Webinar: “Freedom of Religion or Belief and Gender Equality in the Context of SDGs”

“Freedom of religion or belief and gender equality in the context of SDGs” webinar, organized by the Freedom of Belief Initiative was held on 6th October 2021.

Moderated by Prof. Dr. Serpil Sancar, the webinar hosted Senior Researcher of  the Danish Institute for Human Rights,  Dr. Marie Juul Petersen and the Director of the Education Reform Initiative, Işık Tüzün.

On the webinar, Dr. Marie Juul Petersen touched on the findings of the report: “Promoting Freedom of Religion or Belief and Gender Equality in the Context of the Sustainable Development Goals: A Focus on Access to Justice, Education and Health” she prepared in 2019. The report aims to draw attention to the nexus between freedom of religion or belief (FoRB) and gender equality in the context of the sustainable development goals (SDGs). In the report, some of the most common types of challenges in the areas of health, education, and access to justice are identified and recommendations are presented to overcome the obstacles.

Petersen pointed out how these two human rights often are pinned against each other and viewed as if one were an obstacle in accomplishing the other. Yet, she highlighted that this (mis)perception of a conflict between the two is very often an understanding of FoRB as a right that protects religion – and often conservative, patriarchal religion.

According to Petersen, from a human rights perspective, FoRB is not about protection of conservative or patriarchal religious traditions and values. It can never be used to justify violations of women’s rights or other rights related to gender equality. While the right to have (or not have) a religion or belief can never be limited, the right to manifest and practice a religion or belief can be limited in very specific circumstances; most importantly when the practices and manifestations of some people violate the rights and freedoms of others. For this reason, she underlined that FoRB also can be a tool to empower people in the struggles for gender equality and non-discrimination.

The challenges that LGBTIs, women, girls and religious minorities face in terms of discrimination are often similar and countries with high limitations on FoRB are often the same countries with high levels of gender discrimination. Religiously based discrimination has certain gendered consequences, and gender-based discrimination has certain consequences for religious minorities, merging into new forms of discrimination. Therefore, it is this context Petersen wants to encourage further research and analyses as a resource.

Peterson also mentioned that, in the report, they present a range of recommendations and concrete ideas for a more comprehensive approach to FoRB and gender equality – both generally and in relation to the specific thematic areas that are analysed. And she emphasized the need for a nuanced, inclusive approach to religion and religious actors in efforts to promote FoRB and gender equality.

Işık Tüzün, Director of the Education Reform Initiative, discussed the challenges of the public education system in the Turkish context, based on the report’s overlapping issues on FoRB, gender equality and the 4th SDG – right to education. Tüzün, mentioned that the two human rights areas which are at the center of the report are also the areas reflect the traces of polarization in Turkey. This rooted separation, deepened by the State’s policies on FoRB and gender equality, poses an obstacle to come together and maintain a dialogue and cooperation atmosphere highlighted in the report. In addition to this, growing hate speech in Turkey, especially towards religious minorities and LGBTI communities, causes certain challenges to protect the rights of individuals belonging to these groups.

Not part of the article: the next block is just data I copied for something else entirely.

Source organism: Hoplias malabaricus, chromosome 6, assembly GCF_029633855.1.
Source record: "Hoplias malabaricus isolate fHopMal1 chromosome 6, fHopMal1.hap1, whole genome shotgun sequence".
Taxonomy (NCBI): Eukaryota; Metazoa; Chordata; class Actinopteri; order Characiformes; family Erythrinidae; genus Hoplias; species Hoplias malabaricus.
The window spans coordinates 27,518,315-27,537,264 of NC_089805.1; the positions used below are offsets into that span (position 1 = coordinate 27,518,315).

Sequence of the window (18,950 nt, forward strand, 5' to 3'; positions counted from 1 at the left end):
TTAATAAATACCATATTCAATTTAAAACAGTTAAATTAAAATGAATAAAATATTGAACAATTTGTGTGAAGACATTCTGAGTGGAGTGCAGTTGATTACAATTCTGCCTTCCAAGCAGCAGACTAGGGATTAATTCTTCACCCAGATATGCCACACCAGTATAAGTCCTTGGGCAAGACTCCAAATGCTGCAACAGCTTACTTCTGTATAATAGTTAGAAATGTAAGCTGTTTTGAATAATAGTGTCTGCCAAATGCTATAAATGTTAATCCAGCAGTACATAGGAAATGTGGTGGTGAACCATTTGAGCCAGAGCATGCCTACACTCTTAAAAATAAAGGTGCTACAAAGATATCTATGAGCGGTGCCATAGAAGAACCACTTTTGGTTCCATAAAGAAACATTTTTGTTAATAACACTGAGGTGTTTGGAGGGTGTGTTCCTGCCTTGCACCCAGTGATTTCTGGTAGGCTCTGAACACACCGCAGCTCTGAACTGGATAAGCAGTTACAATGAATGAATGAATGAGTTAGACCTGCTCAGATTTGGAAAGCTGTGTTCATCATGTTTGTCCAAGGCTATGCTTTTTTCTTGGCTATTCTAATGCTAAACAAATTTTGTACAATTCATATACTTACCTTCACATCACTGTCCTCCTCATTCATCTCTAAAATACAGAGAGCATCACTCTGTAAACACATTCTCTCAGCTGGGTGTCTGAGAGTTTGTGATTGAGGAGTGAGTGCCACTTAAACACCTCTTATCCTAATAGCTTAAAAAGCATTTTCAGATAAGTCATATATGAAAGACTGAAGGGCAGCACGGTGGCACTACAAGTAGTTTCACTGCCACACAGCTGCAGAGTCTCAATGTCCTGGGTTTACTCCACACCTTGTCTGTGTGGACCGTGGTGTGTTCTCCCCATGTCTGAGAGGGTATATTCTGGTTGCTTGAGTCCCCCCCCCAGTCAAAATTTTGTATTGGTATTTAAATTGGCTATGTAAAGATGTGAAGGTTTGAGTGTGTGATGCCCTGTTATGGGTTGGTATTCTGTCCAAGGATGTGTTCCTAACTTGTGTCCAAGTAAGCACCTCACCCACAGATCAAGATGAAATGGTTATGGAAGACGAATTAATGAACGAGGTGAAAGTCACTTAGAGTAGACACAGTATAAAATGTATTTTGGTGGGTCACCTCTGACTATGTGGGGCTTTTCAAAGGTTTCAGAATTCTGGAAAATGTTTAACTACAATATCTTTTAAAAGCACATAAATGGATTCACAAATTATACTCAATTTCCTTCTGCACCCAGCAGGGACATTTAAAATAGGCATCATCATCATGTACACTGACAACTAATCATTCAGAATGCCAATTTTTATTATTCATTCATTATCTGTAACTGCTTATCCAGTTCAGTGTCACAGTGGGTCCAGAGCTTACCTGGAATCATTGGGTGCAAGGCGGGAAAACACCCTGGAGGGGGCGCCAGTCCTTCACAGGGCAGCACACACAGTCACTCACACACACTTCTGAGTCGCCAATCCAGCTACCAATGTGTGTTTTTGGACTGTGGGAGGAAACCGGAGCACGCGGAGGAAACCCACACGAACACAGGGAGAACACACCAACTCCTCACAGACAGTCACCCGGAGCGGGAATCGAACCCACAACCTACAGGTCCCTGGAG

She particularly drew attention that children are often the ones whose experiences, demands and rights are the most invisible and the least heard. However, children’s right to participate means that their views on all matters that affect them requires consideration. Specially, children’s right to FoRB is often discussed more on the axis of rights of parents and this approach is needed to be challenged. Since the school environment and authoritarian and hierarchical relationships might amplify the challenges for girls, LGBTI children, children with religious minority or non-believer background, an additional study that focuses on children’s rights, could carry the report’s analyses forward.

Tüzün indicated that, despite the European Court of Human Rights’ judgments and many revisions regarding the curriculum, the compulsory religion course remains dominantly religious instruction, contains unobjective elements regarding some religions and beliefs. In a society with a significant diversity in terms of beliefs, this course is based on Sunni Islam. Other religions and faiths are presented from Islamic perspective. Moreover, there is not a non-discriminatory exemption mechanism.

According to Tüzün, since the Turkish curriculum does not focus on universal values sufficiently, it leaves room for the textbooks to have selected national values that might include sexist references and a lack of attention to gender issues and equality. Tüzün therefore, mentioned how it is important for Turkey to have a discussion on FoRB and gender equality, and open it up for youth and their perspectives, to strengthen the education system with a revised curriculum that respects both FoRB and gender equality and challenge other forms of discrimination by considering all rights and right holders. She pointed out the fact that different belief-groups also have different needs in society, that also requires a broader focus in the education sector.

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